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Six World Heritage sites for intrepid explorers

The latest additions to UNESCO’s list of cultural and natural treasures will stir your heart and mind

Looking for destinations with extra wow factor? In July, UNESCO announced additions to its coveted World Heritage List, providing travellers with fresh inspiration. This year’s 25 newly inscribed or expanded sites bring the list to 1,073 properties. These six deserve a spot on your travel wish list.

Kulangsu, China

Kulangsu, China

This tiny island is just a short ferry ride from Xiamen, a sophisticated city on China’s southeast coast, but Kulangsu is a throwback to another era. It has no cars. Colonial architecture is prominent. The island has only 4,000 households, yet it has 13 foreign consulates and hundreds of heritage buildings – a testament to its history as one of China’s first major trading harbours. Kulangsu is also known as Piano Island because of its musical prodigies and long love affair with the instrument. Don’t miss the piano museum, the largest of its kind in the world.

Taputapuātea, French Polynesia

Taputapātea, French Polynesia

To visit this fascinating site, head to Ra’iatea, a volcanic island in French Polynesia (check Air Tahiti for flights). Taputapuātea has a marae, an ancient complex used for ceremonial purposes, and it was once a cultural and religious centre. UNESCO describes Taputapuātea as “an exceptional testimony to 1,000 years of mā'ohi civilization.” Explore the island’s artifacts and natural wonders, and enjoy watersports, horseback riding and other activities.

The English Lake District, United Kingdom

The English Lake District, UK

The Lake District – locally known as Lakeland – is England’s biggest national park, covering nearly 2,400 square kilometres. Millions of visitors explore this beautiful area each year, drawn to its mountains, lakes and woodlands. You’ll find loads of family-friendly activities, including guided walks, cycling, Treetop Nets – a playground suspended in the trees – and animal attractions, plus restaurants and all sorts of accommodations.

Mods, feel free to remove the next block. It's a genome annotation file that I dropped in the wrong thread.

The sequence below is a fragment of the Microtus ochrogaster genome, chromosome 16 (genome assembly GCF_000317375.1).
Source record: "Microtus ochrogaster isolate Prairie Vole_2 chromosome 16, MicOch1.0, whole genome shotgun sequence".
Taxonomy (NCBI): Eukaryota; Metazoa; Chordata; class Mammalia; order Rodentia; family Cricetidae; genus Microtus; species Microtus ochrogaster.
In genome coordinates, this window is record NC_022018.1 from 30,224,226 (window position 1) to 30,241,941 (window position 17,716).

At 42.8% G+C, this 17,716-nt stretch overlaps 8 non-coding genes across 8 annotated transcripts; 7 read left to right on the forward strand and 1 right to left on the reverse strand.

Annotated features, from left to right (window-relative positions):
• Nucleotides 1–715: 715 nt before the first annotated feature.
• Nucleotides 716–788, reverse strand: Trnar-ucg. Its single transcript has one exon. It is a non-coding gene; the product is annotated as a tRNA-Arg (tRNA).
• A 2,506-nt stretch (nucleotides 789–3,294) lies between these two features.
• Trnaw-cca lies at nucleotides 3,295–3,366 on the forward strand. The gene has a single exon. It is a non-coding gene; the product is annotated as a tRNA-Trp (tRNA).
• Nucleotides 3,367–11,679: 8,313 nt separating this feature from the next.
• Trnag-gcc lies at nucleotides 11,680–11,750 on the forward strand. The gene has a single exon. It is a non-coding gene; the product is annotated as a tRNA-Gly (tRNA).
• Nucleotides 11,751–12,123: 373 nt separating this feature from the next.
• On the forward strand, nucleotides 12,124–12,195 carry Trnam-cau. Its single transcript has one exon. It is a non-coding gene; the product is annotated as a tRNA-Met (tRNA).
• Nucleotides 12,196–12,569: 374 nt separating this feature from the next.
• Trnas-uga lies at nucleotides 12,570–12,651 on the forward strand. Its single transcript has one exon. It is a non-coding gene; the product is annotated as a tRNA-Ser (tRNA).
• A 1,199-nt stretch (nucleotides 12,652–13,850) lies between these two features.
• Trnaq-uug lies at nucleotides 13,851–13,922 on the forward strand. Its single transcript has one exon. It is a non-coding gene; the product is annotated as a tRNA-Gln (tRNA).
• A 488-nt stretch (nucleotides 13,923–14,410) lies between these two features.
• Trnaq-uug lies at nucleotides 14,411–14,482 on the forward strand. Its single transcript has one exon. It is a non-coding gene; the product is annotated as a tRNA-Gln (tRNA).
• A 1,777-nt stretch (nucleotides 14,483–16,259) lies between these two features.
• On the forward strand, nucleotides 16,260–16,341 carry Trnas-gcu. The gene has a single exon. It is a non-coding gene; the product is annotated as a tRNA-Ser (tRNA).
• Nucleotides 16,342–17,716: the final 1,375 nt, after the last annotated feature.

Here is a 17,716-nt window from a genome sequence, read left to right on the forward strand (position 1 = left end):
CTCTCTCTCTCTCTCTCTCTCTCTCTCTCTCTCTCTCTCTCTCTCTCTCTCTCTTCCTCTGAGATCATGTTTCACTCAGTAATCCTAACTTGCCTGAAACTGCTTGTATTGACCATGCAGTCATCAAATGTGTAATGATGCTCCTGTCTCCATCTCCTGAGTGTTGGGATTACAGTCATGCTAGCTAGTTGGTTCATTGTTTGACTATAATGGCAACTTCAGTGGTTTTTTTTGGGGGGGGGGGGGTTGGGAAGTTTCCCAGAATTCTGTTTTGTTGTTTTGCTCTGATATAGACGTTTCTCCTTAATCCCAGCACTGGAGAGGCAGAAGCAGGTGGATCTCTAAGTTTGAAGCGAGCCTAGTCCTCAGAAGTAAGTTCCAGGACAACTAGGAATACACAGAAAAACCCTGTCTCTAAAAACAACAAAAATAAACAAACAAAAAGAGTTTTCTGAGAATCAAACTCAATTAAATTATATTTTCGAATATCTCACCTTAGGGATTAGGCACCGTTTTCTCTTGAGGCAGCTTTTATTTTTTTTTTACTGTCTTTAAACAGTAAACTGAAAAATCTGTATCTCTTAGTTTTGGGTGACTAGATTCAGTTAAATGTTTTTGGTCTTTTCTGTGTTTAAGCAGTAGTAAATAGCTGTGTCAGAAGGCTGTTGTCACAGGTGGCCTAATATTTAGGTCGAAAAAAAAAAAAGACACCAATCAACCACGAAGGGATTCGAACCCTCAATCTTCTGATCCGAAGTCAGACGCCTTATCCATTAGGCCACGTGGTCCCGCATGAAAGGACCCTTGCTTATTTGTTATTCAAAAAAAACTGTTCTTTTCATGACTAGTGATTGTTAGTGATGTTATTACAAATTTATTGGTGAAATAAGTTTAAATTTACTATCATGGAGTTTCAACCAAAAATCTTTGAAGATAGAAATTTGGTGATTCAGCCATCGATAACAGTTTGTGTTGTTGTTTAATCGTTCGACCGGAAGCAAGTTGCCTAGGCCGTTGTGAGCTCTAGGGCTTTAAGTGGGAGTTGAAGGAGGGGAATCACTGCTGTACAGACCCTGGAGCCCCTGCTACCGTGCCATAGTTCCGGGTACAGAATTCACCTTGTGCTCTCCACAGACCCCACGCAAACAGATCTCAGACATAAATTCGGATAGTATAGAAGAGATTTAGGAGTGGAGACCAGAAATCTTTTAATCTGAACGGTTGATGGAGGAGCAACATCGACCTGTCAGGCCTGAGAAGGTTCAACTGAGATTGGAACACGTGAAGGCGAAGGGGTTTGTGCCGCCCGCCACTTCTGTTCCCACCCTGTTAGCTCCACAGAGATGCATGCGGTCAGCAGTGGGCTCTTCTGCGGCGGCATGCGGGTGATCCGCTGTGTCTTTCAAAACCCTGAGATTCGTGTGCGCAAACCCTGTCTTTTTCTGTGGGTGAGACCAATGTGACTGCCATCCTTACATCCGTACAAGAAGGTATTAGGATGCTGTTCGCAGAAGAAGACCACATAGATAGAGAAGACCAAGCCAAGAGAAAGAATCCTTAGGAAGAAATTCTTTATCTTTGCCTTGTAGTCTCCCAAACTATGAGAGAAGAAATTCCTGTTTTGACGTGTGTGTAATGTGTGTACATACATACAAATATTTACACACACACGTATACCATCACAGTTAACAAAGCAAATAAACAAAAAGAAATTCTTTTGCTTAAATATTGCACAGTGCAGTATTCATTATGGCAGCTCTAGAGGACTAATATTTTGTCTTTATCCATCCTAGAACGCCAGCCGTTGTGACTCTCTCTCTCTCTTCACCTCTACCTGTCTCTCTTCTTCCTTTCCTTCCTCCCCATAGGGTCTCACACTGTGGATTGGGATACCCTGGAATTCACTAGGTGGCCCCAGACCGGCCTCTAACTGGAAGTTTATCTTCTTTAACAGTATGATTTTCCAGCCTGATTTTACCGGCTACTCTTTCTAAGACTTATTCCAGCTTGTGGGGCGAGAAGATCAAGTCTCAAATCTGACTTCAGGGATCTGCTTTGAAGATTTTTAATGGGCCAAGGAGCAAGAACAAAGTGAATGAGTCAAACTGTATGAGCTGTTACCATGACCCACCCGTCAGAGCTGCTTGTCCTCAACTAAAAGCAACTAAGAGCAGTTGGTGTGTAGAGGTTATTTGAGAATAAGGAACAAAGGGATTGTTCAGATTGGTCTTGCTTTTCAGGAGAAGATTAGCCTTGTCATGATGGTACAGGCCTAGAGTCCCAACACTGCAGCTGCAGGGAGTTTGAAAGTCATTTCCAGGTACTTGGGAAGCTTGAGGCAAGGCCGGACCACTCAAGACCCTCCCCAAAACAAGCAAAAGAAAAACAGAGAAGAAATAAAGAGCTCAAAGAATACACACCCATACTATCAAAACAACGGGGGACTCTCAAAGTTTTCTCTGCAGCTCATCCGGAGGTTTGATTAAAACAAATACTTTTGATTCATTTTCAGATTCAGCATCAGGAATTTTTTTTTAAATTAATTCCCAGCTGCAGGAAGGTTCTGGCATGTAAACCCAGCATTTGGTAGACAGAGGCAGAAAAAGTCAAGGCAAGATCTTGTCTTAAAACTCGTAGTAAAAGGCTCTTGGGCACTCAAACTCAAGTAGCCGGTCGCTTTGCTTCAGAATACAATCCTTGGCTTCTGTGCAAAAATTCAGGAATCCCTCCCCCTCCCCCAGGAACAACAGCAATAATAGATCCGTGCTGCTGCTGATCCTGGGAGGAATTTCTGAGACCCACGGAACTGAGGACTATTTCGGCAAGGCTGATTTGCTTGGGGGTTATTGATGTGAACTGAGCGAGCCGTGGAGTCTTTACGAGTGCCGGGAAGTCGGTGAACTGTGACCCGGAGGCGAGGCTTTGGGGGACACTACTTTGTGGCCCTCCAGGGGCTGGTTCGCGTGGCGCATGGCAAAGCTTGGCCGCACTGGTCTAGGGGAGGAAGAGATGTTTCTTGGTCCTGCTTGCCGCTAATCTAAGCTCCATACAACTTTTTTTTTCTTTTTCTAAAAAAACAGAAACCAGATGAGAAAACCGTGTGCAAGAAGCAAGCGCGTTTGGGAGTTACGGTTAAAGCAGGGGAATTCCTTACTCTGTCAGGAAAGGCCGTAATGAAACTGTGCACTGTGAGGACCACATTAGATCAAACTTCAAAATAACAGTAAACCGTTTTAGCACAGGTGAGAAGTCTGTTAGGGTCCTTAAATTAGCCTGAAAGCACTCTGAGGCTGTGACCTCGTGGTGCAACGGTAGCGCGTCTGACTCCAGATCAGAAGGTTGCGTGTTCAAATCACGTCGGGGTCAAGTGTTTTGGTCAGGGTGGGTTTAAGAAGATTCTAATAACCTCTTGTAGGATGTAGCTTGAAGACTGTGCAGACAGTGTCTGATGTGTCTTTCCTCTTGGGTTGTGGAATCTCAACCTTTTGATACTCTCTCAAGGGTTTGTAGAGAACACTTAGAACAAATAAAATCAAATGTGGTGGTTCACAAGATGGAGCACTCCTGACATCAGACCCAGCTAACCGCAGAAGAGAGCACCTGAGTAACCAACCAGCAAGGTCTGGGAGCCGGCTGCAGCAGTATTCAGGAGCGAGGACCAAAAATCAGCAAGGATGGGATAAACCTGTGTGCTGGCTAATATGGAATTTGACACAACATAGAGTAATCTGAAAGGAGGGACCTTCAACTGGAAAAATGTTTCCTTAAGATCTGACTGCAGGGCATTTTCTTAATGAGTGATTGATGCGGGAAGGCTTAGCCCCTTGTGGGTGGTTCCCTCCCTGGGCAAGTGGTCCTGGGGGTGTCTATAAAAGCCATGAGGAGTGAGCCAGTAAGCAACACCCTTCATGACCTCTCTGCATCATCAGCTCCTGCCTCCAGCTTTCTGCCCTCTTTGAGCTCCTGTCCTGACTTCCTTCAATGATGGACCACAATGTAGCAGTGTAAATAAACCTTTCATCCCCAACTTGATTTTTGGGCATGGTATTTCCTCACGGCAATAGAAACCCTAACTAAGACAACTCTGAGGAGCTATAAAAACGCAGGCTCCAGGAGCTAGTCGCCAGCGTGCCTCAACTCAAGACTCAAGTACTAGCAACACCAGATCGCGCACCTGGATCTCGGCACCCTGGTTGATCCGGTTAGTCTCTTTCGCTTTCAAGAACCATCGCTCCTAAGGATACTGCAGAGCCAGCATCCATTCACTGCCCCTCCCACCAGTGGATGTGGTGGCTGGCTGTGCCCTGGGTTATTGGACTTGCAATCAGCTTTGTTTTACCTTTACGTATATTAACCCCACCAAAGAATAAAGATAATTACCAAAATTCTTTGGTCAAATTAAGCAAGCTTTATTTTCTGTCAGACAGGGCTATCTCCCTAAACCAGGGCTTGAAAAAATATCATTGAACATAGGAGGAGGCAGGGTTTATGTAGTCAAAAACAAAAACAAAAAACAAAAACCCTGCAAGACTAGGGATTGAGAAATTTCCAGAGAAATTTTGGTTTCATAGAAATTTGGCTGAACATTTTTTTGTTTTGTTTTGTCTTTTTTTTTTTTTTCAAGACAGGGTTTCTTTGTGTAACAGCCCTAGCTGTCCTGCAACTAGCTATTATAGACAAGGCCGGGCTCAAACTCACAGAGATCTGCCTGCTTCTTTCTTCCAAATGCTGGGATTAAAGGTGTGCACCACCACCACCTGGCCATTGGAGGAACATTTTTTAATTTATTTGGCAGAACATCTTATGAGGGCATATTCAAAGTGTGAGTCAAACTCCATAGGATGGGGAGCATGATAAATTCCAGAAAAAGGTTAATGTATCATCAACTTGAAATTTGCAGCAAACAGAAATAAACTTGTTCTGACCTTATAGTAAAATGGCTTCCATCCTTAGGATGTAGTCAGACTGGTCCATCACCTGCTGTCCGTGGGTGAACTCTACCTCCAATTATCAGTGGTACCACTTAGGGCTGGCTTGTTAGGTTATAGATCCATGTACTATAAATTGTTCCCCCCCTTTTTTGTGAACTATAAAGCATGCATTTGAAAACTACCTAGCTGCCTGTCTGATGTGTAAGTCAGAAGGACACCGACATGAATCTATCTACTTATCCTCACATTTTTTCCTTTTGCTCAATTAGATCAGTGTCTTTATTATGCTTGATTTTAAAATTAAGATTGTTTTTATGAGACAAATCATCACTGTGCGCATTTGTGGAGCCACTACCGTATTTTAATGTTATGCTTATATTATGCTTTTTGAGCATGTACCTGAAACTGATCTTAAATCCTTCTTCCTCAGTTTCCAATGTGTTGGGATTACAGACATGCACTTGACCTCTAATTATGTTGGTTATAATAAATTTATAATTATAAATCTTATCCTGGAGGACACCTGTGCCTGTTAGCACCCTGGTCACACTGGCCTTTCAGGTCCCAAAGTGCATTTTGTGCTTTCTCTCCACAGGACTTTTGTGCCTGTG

Aphrodisias, Turkey

Aphrodisias, Turkey

This Roman-period city in southwestern Turkey has been under excavation for more than a century, but archaeologists are still discovering its secrets (most recently, a super-sized swimming pool). The ruins provide a glimpse into how the Aphrodisians worked, played and worshipped 2,100 years ago – it’s believed that 10,000 people lived here. Highlights for visitors include well-preserved marble sculptures and monuments, including a 7,000-seat theatre and the Temple of Aphrodite, goddess of love. To get here, book a day tour from Istanbul.

Historic City of Ahmadabad, India

Ahmadabad, India

This beguiling site – the first city in India named to the World Heritage List – dates back to the 15th century. Named for the shah who founded it, Ahmadabad’s old quarter is notable for its sultanate architecture and blend of Hindu, Muslim and Jain influences. It’s also where Mahatma Gandhi started his first ashram, after returning to India from South Africa in 1915. The ashram, his residence and a museum are open to visitors.

Temple Zone of Sambor Prei Kuk, Archaeological Site of Ancient Ishanapura, Cambodia

Ishanapura, Cambodia

This incredible site has been identified as Ishanapura, lost capital of the kingdom of Chenla, which dates back to the sixth century A.D. and was the predecessor of the Khmer Empire. Sambor Prei Kuk means “temple in the richness of the forest” in Khmer. UNESCO notes that the city’s art and architecture “became models for other parts of the region and lay the ground for the unique Khmer style of the Angkor period.” Explore the zone’s walled centre and more than 100 brick temples, many swathed in the roots of ancient trees.

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